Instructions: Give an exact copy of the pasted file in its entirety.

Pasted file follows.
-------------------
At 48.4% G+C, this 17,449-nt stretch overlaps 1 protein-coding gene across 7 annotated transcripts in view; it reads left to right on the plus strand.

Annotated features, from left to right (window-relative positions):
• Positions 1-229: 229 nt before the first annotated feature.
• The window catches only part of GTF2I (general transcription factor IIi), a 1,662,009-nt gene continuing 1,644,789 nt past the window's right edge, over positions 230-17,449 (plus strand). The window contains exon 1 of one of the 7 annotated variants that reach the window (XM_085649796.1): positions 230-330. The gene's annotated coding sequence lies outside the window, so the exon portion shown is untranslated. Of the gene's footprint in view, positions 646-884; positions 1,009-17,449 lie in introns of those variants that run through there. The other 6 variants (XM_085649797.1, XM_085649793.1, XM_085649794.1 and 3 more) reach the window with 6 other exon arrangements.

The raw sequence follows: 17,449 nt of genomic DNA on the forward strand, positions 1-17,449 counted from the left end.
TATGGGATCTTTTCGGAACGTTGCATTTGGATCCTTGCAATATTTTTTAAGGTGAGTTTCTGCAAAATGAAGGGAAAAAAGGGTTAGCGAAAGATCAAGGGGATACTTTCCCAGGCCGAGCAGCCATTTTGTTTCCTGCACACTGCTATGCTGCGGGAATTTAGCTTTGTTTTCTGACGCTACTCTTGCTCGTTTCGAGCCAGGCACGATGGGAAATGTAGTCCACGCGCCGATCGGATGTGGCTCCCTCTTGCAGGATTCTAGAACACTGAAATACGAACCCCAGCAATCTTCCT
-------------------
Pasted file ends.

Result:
At 48.4% G+C, this 17,449-nt stretch overlaps 1 protein-coding gene across 7 annotated transcripts in view; it reads left to right on the plus strand.

Annotated features, from left to right (window-relative positions):
• Positions 1-229: 229 nt before the first annotated feature.
• The window catches only part of GTF2I (general transcription factor IIi), a 1,662,009-nt gene continuing 1,644,789 nt past the window's right edge, over positions 230-17,449 (plus strand). The window contains exon 1 of one of the 7 annotated variants that reach the window (XM_085649796.1): positions 230-330. The gene's annotated coding sequence lies outside the window, so the exon portion shown is untranslated. Of the gene's footprint in view, positions 646-884; positions 1,009-17,449 lie in introns of those variants that run through there. The other 6 variants (XM_085649797.1, XM_085649793.1, XM_085649794.1 and 3 more) reach the window with 6 other exon arrangements.

The raw sequence follows: 17,449 nt of genomic DNA on the forward strand, positions 1-17,449 counted from the left end.
TATGGGATCTTTTCGGAACGTTGCATTTGGATCCTTGCAATATTTTTTAAGGTGAGTTTCTGCAAAATGAAGGGAAAAAAGGGTTAGCGAAAGATCAAGGGGATACTTTCCCAGGCCGAGCAGCCATTTTGTTTCCTGCACACTGCTATGCTGCGGGAATTTAGCTTTGTTTTCTGACGCTACTCTTGCTCGTTTCGAGCCAGGCACGATGGGAAATGTAGTCCACGCGCCGATCGGATGTGGCTCCCTCTTGCAGGATTCTAGAACACTGAAATACGAACCCCAGCAATCTTCCT